Marc Ostrow, Boosey & Hawkes 12/05/08
Riley O’Connor, Live Nation Canada 07/24/09
Jeremy Palmer, Buddy Lee Attractions 11/02/01
John Palmer, Megawave Records 08/31/07
Panos Panay, Sonicbids 12/23/05
Julien Paquin, Paquin Artists Agency 04/30/14
Graham Parker, WQXR-FM 11/26/14
Crispin Parry, British Underground 02/24/08
Donald Passman, Gang, Tyre, Ramer & Brown 04/09/10
Donald S. Passman, Gang, Tyre, Ramer & Brown 01/06/16
Bruce Patron, Overland Entertainment 07/28/06
Alexandra Patsavas, Chop Shop Music 09/27/11
Cheryl Pawelski, Omnivore Entertainment Group 09/26/13
Kerry Peace, Alligator Records 08/18/06
Eric Peltoniemi, Red House Records 12/14/09
Scott Perry, Sperry Media 03/11/05
Lawrence Peryer, Jr., 23 Omnimedia 11/07/08
John Peters, MassConcerts 06/07/11
Holger Petersen, Stony Plain Records 04/15/05
Jon Phillips, Silverback Professional Artist Mgmt/Controlled Substance Sound 08/29/08
Dave Pichilingi, Sound City 03/30/16
Vince Pileggi, Music Inc./Music Inc. Sounds 12/01/06
Eric Pirritt, Endit! Presents / The Fox Theatre 10/17/03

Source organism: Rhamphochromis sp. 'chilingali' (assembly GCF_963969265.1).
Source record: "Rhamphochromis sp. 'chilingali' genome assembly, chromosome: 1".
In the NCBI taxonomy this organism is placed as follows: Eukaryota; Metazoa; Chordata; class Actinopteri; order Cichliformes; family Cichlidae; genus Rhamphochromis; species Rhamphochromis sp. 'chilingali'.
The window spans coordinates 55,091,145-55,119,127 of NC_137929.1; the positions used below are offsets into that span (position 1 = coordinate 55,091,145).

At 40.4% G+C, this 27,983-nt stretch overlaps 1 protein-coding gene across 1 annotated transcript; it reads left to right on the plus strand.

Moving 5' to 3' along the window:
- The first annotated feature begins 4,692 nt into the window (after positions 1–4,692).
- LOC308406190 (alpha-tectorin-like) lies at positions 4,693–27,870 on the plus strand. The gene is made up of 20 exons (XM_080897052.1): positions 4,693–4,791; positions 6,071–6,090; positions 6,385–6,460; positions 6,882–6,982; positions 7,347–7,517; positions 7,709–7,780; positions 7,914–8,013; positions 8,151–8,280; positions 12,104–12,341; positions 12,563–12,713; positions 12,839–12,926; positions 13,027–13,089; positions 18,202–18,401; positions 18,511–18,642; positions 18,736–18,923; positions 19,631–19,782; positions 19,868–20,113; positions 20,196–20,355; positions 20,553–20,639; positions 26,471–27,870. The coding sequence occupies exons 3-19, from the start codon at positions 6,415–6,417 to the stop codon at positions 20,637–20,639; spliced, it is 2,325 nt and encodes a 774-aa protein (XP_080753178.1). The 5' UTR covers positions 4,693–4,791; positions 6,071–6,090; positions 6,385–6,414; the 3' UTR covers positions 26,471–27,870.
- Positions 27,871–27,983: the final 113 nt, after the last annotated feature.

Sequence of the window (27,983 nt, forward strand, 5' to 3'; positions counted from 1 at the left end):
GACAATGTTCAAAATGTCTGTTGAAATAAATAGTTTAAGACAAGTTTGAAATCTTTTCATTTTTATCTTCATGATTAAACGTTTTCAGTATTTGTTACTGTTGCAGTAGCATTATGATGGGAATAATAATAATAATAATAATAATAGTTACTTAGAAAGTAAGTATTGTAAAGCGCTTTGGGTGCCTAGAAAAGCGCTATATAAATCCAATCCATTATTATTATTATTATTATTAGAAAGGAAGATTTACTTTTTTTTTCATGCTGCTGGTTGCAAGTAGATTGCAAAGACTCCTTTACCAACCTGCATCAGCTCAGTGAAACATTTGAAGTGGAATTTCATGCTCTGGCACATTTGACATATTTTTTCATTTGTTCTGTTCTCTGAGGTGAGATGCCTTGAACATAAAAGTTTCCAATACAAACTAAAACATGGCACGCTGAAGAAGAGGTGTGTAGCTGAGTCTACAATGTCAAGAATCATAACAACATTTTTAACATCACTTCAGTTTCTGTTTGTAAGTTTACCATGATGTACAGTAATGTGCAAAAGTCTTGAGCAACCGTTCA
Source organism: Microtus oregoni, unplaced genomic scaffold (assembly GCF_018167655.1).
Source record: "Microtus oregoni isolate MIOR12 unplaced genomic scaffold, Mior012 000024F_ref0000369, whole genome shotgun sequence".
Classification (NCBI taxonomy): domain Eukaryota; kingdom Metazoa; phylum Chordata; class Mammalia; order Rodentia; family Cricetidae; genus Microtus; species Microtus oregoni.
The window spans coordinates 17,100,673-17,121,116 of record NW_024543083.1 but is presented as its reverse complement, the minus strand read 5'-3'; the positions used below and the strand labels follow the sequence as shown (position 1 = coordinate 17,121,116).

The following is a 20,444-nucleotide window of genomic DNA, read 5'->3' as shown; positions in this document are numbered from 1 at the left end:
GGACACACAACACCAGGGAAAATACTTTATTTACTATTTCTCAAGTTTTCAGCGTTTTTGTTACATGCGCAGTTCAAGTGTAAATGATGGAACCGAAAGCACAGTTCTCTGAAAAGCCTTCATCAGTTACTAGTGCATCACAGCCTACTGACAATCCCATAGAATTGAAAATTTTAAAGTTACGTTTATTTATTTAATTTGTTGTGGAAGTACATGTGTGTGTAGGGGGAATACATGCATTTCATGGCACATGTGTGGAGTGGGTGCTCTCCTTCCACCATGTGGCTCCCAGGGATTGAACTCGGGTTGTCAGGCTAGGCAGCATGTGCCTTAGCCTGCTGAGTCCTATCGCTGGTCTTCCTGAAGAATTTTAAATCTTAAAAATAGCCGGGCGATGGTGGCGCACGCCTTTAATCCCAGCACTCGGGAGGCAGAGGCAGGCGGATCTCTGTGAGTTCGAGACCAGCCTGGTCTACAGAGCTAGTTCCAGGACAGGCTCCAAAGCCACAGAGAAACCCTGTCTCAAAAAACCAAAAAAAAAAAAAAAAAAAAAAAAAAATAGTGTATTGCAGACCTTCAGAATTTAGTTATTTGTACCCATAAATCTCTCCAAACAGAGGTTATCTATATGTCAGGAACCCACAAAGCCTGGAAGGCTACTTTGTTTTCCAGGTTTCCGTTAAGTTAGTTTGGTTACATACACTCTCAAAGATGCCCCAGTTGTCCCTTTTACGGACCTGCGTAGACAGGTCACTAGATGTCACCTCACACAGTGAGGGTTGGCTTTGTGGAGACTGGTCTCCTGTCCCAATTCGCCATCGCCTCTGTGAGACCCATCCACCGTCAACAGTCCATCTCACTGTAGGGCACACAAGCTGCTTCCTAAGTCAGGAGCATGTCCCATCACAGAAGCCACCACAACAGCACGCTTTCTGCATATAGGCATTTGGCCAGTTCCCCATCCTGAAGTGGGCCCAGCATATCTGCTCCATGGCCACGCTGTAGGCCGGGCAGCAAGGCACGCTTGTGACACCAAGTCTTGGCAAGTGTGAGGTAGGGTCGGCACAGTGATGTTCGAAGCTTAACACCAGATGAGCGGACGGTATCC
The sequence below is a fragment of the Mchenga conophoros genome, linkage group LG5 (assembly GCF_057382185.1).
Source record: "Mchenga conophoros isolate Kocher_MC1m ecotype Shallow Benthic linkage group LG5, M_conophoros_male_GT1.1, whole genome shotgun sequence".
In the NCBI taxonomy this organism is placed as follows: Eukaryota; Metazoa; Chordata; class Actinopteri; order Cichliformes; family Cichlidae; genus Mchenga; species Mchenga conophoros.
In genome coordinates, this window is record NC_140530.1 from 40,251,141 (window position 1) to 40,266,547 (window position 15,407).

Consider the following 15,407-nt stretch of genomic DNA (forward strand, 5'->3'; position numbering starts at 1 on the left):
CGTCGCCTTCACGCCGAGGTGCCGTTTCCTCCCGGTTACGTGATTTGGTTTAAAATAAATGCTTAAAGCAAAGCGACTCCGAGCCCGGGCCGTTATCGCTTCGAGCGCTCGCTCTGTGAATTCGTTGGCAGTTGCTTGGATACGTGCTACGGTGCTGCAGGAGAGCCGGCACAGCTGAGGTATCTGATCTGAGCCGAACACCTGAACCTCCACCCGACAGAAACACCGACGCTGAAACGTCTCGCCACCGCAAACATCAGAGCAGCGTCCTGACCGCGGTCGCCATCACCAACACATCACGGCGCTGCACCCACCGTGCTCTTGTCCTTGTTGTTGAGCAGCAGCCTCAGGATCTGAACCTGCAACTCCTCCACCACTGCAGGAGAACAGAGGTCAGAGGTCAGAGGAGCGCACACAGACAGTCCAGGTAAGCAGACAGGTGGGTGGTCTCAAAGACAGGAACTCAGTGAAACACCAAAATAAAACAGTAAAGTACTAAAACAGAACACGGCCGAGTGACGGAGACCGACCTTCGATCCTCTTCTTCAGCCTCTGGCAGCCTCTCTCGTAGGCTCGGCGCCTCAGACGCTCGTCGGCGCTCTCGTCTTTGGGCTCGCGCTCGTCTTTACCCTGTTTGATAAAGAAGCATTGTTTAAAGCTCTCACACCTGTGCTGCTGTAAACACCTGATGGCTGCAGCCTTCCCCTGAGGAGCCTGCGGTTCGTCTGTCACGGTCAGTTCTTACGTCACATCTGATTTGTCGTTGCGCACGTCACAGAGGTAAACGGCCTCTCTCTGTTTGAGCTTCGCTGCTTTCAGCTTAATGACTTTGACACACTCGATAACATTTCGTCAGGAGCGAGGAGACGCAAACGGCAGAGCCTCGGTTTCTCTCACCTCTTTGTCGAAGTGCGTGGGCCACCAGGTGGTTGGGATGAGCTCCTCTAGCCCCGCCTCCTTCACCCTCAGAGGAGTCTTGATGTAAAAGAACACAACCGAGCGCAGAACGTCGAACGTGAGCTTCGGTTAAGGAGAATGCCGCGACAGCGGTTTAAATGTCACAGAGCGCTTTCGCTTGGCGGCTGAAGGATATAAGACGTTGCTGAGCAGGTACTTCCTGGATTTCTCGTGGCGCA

Neil Portnow, The Recording Academy 02/08/11
Louis Posen, Hopeless Records 04/04/11
Stephen Posen, Estate of Glenn Gould 01/23/13
Nadia Prescher, Madison House 06/20/03
Jeff Price, TuneCore 02/28/11
Tom Principato, Powerhouse Records 02/01/08
Roger Probert, Core Records 12/08/06
John "Grinder" Procaccini, JP Squared (JP2) 01/17/03
Mark Pucci, Independent Music Publicist 09/09/05
David Pullman, The Pullman Group 11/03/00
Rod Quinton, Saigon Sound System 04/18/11
Dolphus Ramseur, Ramseur Records 10/19/07
Jack Randall, Ted Kurland Associates 04/05/02
Jack Randall, The Kurland Agency 03/08/17
Debra Rathwell, AEG Live 05/03/13
Jeff Ravitz, Visual Terrain 02/08/08
Paul Reed, Association of Independent Festivals (AIF) 06/14/17
Rich Rees, M.P.I. Talent Agency 09/19/08